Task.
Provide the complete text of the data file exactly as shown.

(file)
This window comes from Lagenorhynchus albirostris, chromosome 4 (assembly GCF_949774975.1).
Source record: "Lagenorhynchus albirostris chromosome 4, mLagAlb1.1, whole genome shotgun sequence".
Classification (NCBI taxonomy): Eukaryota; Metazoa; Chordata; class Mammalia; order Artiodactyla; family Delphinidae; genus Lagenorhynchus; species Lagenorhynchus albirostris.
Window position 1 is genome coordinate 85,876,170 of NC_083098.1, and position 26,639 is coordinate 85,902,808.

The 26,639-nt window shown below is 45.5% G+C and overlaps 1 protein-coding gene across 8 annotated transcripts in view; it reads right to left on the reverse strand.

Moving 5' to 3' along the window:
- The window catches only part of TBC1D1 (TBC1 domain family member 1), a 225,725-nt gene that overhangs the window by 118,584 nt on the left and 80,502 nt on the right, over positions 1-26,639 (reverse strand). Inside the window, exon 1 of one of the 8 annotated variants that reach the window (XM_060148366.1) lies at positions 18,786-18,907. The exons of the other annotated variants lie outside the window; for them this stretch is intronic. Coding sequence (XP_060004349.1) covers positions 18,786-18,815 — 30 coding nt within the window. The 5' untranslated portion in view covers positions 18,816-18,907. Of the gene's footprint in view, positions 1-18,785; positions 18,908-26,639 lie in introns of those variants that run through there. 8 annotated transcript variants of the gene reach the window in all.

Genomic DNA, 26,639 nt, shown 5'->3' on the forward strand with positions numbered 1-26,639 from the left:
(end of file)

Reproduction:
This window comes from Lagenorhynchus albirostris, chromosome 4 (assembly GCF_949774975.1).
Source record: "Lagenorhynchus albirostris chromosome 4, mLagAlb1.1, whole genome shotgun sequence".
Classification (NCBI taxonomy): Eukaryota; Metazoa; Chordata; class Mammalia; order Artiodactyla; family Delphinidae; genus Lagenorhynchus; species Lagenorhynchus albirostris.
Window position 1 is genome coordinate 85,876,170 of NC_083098.1, and position 26,639 is coordinate 85,902,808.

The 26,639-nt window shown below is 45.5% G+C and overlaps 1 protein-coding gene across 8 annotated transcripts in view; it reads right to left on the reverse strand.

Moving 5' to 3' along the window:
- The window catches only part of TBC1D1 (TBC1 domain family member 1), a 225,725-nt gene that overhangs the window by 118,584 nt on the left and 80,502 nt on the right, over positions 1-26,639 (reverse strand). Inside the window, exon 1 of one of the 8 annotated variants that reach the window (XM_060148366.1) lies at positions 18,786-18,907. The exons of the other annotated variants lie outside the window; for them this stretch is intronic. Coding sequence (XP_060004349.1) covers positions 18,786-18,815 — 30 coding nt within the window. The 5' untranslated portion in view covers positions 18,816-18,907. Of the gene's footprint in view, positions 1-18,785; positions 18,908-26,639 lie in introns of those variants that run through there. 8 annotated transcript variants of the gene reach the window in all.

Genomic DNA, 26,639 nt, shown 5'->3' on the forward strand with positions numbered 1-26,639 from the left: